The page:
The bright sunrays through the partially opened window penetrated mercilessly into his domain, and owed little to the state of his mind. It was a gratifying morning, sunrays enveloped the wide prairie, dewdrops dangled on the grass, and leaves rustled so as to simulate some melancholic whisper. This pleasantness was just enough for many to forget all their sorrows. Anit, however, was almost indifferent. Until yesterday, the big house with the huge courtyard in the front, where hundreds of tulips merrily blossomed, gave him a sense of contentment. But that day, a strange feeling of abomination was clouding his senses. He was carpeted by his inventory of memories. He was pulling on with his life but few alarming questions always put him into deep thoughts. Compulsive school eduaction, engineering school and the rat race to realise his dreams (do you need a sleep to do that…) in the fast track open society of endless challenges which people call US of A. The whole acquisition that he held within his existence suddenly reduced to a size his vision could not comprehend.

Even though he could not stand the continuous ringing of the phone, which was deliberately distorting the morning silence, he walked slowly toward the telephone."Anit, you are late," the familiar voice on the other side exclaimed.

He knew he was late. Had it been just another normal day, by that time of the morning he would have already been flooded with con-calls and brain storming sessions in his cubicle. He listlessly replied, "Venky, looks like the headache is going to burst my head. Friend, I think I need a day off."

It is needless to say that he was lying, but his peer had no good reason to suspect the predicament that he was in. Venky understood.

Venky and Anit had been good friends since they had started engineering school together. Perhaps it was the similar background or their identical mindset, because of which they always cherished one another's company. During his stay at the engineering school, Anit was obsessed with becoming a journalist, and the thought of updating the people was a real challenge and rushing from one place to another. But then, things did not materialize the way he wanted them to. He became an Engineer. He had no regrets, however.

Time flies, he felt. California is the place where he wanted to be and right now he is sick of it. Everyone here is thirsty about money and he too knows that he is no exception and he proudly brands himself "A BIG BULL SHIT". Whenever one turns the wireless, the news assaults your soul; the world is littered with dead children and pain. Anit prefers solitude so he avoids the supermarket and the zooming life there. It’s too complicated. Grim checkout people urgent to get home. Kids breathing asthma. Babes bawling immediate needs. Bald headed young men pushing forward, rings in their ears and girls demanding more. Car parks cluttered with stress earned money. Housewives hurrying, car exhausts, liberated women with little freedom. The exhaustion from sleek cars, too much really too much choice. Too big and too modern but too lonely for him.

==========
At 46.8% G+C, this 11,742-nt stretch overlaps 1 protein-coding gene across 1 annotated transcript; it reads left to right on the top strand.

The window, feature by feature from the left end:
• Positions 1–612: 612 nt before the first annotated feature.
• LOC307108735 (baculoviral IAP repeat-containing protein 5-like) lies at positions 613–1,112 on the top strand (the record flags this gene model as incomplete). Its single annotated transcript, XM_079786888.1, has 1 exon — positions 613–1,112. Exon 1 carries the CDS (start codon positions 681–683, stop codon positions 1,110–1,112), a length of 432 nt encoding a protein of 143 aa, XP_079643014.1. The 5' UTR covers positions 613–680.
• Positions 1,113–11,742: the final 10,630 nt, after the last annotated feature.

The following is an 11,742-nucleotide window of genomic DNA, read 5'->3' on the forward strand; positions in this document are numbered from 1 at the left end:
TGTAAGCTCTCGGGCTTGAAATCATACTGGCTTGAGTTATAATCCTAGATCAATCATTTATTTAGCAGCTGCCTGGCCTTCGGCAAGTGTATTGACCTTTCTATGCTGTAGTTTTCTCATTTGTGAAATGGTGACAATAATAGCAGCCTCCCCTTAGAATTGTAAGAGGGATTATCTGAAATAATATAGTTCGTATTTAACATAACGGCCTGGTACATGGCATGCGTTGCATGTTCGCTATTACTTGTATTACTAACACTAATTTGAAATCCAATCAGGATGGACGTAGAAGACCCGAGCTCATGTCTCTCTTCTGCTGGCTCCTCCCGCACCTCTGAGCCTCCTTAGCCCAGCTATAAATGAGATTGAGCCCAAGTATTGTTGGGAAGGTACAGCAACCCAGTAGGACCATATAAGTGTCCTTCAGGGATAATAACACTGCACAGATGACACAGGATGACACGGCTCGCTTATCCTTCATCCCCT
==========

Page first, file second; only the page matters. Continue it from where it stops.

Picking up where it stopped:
The feeling of emptiness was crawling all over him that day. The silence of the room and the incessant trickling of the dewdrop from the windowpane aggravated his loneliness. Thinking of ways to get out of this predicament he turned the music on.

"Jaate jaate wo mujhe achchhi nishaani de gaya umr bhar dohraoonga aisi kahaani de gaya…" Jagjit Singh’s touchy voice in Silsilay started to fill his abysmal void. The old vintage gramophone in his plush studio apartment was inducing more nostalgia to his being. Meanwhile, his body rested on a chair and his lips moved feebly uttering the lyrics of the song, word by word. While he relaxed and sang to himself, a sudden gust of wind rushed into the room and pushed the photo-frame resting on his bedside onto the floor. Nay! He was not oblivious to the fall, but the sound of the breaking glass and the music mingled so perfectly that he thought the incident did not need any attention. After a while, Anit's lethargic legs moved ceaselessly towards the broken pieces of glass. Her face was immaculate as ever and her eyes had a radiance that no one could stand. She was still smiling even though the jagged pieces of glass were all set to make it obscure. He did not move. He stared at her eyes for some time then he thought to himself, 'Is this all true?'

Ananya was a vivacious girl. She had a charm that no one could resist. Her ponytail properly made and it was the small bindi, which was the epicentre of her beauty and the dimple on her cheeks, just an acknowledgement that she was there. She had the eyes, which made you feel like scuba diving in it and remain drowned in the deep waters for long. She was undoubtedly beautiful; but what made her different from the rest was her eloquence -- she could talk about anything, and could make anyone believe that she was the most truthful. It was this eloquence that had mesmerized Anit.

It was about two years back when Anit had met her for the first time in a technical convention. She was a journalist. A few exchange of words that day laid the way for innumerable meetings that gave them a chance to know one another in a very short period of time. She had her own ways of expressing her interest in him, and he too made his inclinations apparent numerous times. Their togetherness was hinting nothing but an inception of a new episode. Anit had a strange trait, however. He was an introvert. He did not shed a drop of tear when his parents died in an ominous car accident or did he rejoice when he secured the dream job in the campus or when he made to the Grad School he was aspiring for since his childhood. Even though he was very considerate and empathetic, nobody could discern this unless one knew him very well. Ananya, on the contrary, was an extrovert, not exactly but an ambivert to be specific. She had been explicit enough to express her love on several occasions.